Martin Scorsese has been reflecting on the significance of Lou Reed’s pioneering lyricism in a new reflection on the singer’s legacy.
The acclaimed filmmaker, who first met Reed at a restaurant in Los Angeles, went on to form a friendship with The Velvet Underground frontman and they discussed the work of Delmore Schwartz, life in New York and at the time, the making of Raging Bull.
While Scorsese was keen to try and build a working relationship with Reed, the projects never managed to materialise. Unusually, perhaps in consideration to most Reed fans, the filmmaker was first attached to Reed’s solo material before later discovering the Velvet Underground albums. Despite his unique exploration of the ‘Pale Blue Eyes‘ singer’s work, Scorsese has always held a long admiration for his poetry and, in a new article for The Guardian, the filmmaker as detailed his connection with Reed’s words.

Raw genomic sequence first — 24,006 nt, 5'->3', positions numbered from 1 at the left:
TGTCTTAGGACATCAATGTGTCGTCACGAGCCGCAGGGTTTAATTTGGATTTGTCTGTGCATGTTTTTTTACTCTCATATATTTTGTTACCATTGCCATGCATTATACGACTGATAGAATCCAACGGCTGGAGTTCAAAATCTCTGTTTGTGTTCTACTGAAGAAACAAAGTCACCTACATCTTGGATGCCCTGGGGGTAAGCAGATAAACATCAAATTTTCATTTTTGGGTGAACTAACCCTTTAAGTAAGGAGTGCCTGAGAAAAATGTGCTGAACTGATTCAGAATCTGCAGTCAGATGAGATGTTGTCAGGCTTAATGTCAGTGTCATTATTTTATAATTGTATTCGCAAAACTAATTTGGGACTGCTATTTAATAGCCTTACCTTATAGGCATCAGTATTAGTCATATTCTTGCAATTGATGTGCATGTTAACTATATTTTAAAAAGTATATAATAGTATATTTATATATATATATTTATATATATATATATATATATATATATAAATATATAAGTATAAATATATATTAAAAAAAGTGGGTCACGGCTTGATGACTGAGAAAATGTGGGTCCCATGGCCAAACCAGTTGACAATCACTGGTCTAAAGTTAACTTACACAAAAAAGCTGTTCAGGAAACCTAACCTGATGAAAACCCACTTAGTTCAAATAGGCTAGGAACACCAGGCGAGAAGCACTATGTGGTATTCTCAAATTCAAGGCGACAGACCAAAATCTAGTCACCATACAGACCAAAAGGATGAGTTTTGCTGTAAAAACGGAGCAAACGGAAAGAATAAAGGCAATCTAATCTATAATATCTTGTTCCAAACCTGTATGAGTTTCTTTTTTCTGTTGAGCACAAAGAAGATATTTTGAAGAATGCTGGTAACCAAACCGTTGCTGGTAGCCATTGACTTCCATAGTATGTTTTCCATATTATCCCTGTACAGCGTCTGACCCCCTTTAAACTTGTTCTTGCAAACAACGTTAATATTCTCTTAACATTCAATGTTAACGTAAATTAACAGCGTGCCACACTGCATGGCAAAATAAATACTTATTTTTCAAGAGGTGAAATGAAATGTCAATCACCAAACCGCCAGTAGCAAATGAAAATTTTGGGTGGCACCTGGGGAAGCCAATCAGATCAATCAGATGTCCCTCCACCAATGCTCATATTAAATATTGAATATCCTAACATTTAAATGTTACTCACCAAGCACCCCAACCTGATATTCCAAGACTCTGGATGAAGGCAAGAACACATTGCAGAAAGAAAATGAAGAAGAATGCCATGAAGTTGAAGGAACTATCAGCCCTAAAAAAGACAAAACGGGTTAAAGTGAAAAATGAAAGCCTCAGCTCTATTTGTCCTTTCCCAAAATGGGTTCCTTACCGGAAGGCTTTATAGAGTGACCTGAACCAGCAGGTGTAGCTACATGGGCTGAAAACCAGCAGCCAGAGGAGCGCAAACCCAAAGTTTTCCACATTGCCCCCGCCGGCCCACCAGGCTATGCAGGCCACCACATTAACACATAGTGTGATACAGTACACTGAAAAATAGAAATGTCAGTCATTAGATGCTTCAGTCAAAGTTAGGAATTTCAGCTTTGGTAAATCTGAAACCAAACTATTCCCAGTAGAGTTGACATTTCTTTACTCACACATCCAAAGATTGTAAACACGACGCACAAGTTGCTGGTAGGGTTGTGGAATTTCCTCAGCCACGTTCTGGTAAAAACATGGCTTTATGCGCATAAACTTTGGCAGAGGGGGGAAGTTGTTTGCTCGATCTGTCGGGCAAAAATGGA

“Lou’s lyrics have two lives: as they are sung and heard, and as they are read on the printed page,” Scorsese wrote in his article. “And I think that they could only have come from someone who grew up in the New York area and came of age in Manhattan, who moved and wrote and sang from the pulse of life in this city.”
Scorsese added: “He actually spoke and sang in the voice of the lowest of the low, the dregs, the “least among us” – the people looking to follow the first thing that gives them the right to be. He spoke the language of people with nothing but their own humanity, and he elevated them.
“His words and his music – sometimes as close to everyday life as breathing – inspired many, many people over the years. I’m one of them.”